When I’m at work, I can be a pretty cranky guy. Like most employed folks in America, my job is annoying because it usually requires me to take on quite a bit of responsibility while dealing with other people. More often than not, one or two little things can set me off and annoy me, turning me into a cranky guy that I don’t want to be and don’t ever intend on being, but undoubtedly am at that moment in time. Usually a good conversation with a co-worker I enjoy talking to will help calm me down, but that’s not always easy to come by when you’re busy.
That’s a self-reflection that I’m sure 99% of working people in this country can relate to. Now imagine if one day, when you’re in your cranky work mood and things aren’t going right, some drunken idiots in the parking lot started heckling you and cursing at you for no good reason other than you looked like a vulnerable target. How would you react? I think a large amount of completely sane and rational people would admit that being able to stop at merely a middle finger—and not, you know, ripping their esophaguses out of their throats—would be a best-case scenario for them. And, well, Mr. Met likely got a beating last night. Of course, there’s every chance in the world that the guy in the costume was just an idiot trying to be “baller” and overreacted to some guys just messing with him, but there could actually be a human side to this too.
I mean, I can only imagine what it must be like to be a mascot. It may seem like an easy, stress-free job, but it’s probably actually a really awful job. I can’t imagine having to walk around for several hours in a hot, sticky costume at a crappy baseball game and pretend to be excited to see every snot-dripping little kid who wants a picture with me. Sure, the smile is imprinted on my face, but the other body movements are what make the jolliness believable, and that requires effort and motivation. Mascots have to pretend to be optimistic about a team five games under .500 that is losing 7-0 and legitimately try to pump up tired, frustrated, drunken adults and get them excited to watch the rest of that brutal game.
And this game was brutal, and it was over early. The Brewers jumped on Jacob deGrom, who only lasted four innings and gave up seven runs and five walks. The Mets’ offense didn’t muster anything until the ninth inning, when they scored their lone run on a Michael Conforto double. Their best chance to inch back came in the seventh inning when they had the bases loaded and one out for Jay Bruce, who promptly bounced into a double play to end the inning.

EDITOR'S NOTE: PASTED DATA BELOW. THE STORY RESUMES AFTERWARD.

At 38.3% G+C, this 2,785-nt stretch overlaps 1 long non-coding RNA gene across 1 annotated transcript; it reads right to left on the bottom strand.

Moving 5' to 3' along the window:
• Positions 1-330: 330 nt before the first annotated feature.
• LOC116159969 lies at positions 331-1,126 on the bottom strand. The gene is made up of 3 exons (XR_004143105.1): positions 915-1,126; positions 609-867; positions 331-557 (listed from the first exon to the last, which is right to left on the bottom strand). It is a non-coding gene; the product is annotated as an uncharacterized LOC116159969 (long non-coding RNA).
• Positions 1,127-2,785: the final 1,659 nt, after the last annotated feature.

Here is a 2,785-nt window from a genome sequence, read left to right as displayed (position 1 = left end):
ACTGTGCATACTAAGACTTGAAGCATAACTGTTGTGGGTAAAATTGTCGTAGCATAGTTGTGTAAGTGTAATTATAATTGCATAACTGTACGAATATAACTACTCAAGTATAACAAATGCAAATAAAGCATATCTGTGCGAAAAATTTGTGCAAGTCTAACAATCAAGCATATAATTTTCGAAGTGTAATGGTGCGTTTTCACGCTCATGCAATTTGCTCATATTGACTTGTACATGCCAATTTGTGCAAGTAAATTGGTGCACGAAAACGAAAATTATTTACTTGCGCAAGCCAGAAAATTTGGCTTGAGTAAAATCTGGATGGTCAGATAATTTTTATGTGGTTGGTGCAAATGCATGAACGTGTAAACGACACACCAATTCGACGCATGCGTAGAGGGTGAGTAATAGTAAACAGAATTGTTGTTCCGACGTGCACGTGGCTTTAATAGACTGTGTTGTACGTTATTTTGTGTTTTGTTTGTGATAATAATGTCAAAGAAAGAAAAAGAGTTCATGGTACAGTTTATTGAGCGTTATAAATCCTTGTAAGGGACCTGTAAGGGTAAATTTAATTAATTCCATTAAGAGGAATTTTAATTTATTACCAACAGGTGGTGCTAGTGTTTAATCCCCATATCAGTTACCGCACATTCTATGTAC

This game was a snoozefest; it couldn’t even keep the SNY booth’s interest for more than a few innings. So can you imagine how bored some drunk, agitated fans must have been? Or poor Mr. Met?
This was probably not the first time the guy in that costume had taken crap. Sometimes, surrounded by those frustrated, drunken adults in games like last night in particular, Mr. Met can become a target. After all, there aren’t a lot of children at a night game at 10 p.m. on a Wednesday night. So a man with a giant baseball as a head stops serving much of a purpose, and kind of just becomes more of a dude dressed in a stupid costume. The man in that costume may have been through a night like this a number of times already this season, and the nonsense could’ve been getting tired. Maybe he felt as if a little slip of a middle finger was his only release. “Hey,” he probably figured. “There are no kids around and hardly anybody’s left in the park. I’ll get away with letting this slip just for a second.” And you know what? That’s not really an awful thing to think, and it’s an act very easy to get away with in any era before smart phones. Today, though, someone is almost always recording you when you have a gigantic baseball head, and flipping someone off is going to go viral.
As for the game, the Mets lost 7-1 and fell back to six games under .500. This is a sad, sad season for the Mets, and Mr. Met giving the finger to someone is really the perfect imagery for it.
OTHER NEWS OF THE DAY
The Mets issued a statement of the inaproriate action of their employee. It’s June 1.
Collins does not know what he’s going to do with the outfield situation when Yoenis Cespedes comes back from the disabled list, though he alluded that Conforto is looking tired, hinting at the possibility that Conforto could actually lose playing time, which would be a hilariously catastrophic level of mismanagement.
The Mets finish off their four-game series with the Brewers at 1:10 p.m. Zack Wheeler goes against Tyler Anderson for the Brewers.
Photo credit: Noah K. Murray – USA Today Sports